Facing Rejection: New Relationships, Broken Relationships, Shame and Stalking
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This study provides a preliminary examination of the relationship among shame-proneness, emotions, and persistent, unwanted courting or pursuit behaviour. A total of 222 undergraduates completed a questionnaire measuring responses to the termination of a relationship or the declining of a date. The Test of Self-Conscious Affect was used to measure shame. Although shame was unrelated to types of intrusive behaviour, individuals who engaged more repetitively in covert pursuit tended to ruminate more over their love interest than did those who rarely engaged in such behaviour. Rumination was positively correlated with shame. Self-harm behaviours and harm toward others were associated with feelings of sadness and depression, and those who engaged more often in harm toward others also reported feelings of anger and jealousy. Conclusions are made regarding the function of shame and other emotions in intrusive behaviour and their potential relevance to treatment of stalkers.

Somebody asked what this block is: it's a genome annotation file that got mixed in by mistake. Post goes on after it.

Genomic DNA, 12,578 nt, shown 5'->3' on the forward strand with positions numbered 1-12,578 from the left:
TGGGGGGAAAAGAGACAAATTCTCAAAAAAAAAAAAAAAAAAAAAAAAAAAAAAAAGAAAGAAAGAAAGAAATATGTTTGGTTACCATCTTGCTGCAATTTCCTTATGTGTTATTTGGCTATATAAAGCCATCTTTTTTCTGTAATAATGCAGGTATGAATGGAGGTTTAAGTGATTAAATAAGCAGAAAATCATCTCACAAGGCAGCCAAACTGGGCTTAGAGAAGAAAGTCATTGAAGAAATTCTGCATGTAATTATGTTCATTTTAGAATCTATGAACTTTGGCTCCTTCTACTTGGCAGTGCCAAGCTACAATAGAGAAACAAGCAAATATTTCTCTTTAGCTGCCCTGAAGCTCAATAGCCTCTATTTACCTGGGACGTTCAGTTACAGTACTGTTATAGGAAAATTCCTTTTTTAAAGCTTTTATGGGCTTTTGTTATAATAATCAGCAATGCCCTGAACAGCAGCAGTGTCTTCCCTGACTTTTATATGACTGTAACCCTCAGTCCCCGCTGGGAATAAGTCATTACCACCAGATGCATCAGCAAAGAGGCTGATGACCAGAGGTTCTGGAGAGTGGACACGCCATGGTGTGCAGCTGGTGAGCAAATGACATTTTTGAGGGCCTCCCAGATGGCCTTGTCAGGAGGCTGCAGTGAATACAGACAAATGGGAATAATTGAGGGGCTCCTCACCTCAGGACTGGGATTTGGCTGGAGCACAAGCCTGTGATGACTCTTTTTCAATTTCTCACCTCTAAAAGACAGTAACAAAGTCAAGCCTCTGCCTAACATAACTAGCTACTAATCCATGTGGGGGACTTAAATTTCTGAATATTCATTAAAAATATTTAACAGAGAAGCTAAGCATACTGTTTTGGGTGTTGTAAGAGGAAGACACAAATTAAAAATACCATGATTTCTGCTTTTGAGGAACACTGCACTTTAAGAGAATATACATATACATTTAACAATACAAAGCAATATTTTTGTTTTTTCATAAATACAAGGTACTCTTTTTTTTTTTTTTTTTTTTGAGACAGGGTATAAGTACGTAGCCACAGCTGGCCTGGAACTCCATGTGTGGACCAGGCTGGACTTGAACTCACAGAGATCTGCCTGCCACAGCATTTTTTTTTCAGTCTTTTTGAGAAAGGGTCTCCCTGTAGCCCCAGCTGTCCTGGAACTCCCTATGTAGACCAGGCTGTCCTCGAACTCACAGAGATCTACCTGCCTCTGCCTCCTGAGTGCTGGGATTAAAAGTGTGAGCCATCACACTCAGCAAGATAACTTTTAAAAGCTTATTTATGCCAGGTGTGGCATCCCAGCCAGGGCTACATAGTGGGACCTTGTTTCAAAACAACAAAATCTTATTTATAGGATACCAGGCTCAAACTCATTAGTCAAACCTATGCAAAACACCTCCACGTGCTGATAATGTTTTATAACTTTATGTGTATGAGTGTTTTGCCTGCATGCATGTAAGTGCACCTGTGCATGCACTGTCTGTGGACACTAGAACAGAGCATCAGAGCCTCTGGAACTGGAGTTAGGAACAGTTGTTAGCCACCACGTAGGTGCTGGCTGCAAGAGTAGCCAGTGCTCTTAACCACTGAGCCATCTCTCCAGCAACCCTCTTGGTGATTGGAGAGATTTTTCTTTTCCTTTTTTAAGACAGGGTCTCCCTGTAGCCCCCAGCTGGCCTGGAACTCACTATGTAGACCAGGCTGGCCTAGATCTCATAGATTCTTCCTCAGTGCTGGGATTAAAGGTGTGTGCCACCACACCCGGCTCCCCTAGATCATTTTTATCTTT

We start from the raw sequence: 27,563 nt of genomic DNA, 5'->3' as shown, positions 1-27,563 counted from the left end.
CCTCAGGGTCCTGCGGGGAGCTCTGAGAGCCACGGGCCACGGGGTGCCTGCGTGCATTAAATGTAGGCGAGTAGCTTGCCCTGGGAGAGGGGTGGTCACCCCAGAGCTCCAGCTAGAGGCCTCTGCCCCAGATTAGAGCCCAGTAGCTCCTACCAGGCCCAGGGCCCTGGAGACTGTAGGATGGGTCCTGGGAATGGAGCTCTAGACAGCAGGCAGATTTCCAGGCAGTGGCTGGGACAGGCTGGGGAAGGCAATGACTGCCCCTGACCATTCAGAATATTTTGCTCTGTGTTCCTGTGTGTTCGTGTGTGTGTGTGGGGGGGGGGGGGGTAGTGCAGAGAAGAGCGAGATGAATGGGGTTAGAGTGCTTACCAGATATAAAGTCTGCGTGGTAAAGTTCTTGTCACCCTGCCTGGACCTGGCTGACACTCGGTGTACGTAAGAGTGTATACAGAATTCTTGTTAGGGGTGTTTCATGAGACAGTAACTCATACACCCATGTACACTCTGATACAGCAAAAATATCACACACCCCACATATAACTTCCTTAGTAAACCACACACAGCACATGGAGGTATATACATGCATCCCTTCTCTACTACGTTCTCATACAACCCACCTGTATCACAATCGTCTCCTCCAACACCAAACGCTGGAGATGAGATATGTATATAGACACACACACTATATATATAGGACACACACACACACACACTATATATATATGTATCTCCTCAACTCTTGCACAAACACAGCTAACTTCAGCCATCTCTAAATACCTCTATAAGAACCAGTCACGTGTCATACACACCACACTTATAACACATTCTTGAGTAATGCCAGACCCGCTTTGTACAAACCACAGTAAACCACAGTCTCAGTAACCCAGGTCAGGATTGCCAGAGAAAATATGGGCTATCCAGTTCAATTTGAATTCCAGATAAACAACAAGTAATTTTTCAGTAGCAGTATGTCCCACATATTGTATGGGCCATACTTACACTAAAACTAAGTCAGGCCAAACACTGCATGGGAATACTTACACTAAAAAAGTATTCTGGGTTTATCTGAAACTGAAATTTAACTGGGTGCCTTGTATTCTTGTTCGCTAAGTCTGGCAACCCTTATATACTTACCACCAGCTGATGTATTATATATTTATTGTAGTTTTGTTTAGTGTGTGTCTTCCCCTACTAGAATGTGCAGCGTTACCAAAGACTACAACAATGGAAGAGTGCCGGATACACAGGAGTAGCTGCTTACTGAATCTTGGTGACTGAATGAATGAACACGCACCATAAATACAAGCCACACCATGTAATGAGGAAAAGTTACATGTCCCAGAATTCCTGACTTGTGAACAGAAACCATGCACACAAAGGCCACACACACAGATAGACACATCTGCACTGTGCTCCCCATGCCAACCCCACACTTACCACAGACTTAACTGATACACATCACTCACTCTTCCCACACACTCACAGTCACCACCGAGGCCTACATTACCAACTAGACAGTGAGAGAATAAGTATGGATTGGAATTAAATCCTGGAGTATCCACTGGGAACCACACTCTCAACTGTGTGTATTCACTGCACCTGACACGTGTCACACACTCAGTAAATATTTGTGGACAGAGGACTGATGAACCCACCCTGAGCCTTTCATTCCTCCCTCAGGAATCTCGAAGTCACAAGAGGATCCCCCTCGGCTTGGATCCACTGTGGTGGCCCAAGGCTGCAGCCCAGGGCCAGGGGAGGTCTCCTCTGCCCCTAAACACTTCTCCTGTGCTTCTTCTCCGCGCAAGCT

International Journal of Offender Therapy and Comparative Criminology
© 2006 SAGE Publications. This is the author-manuscript version of the paper. Reproduced in accordance with the copyright policy of the publisher. Please refer to the journal's website for access to the definitive, published version.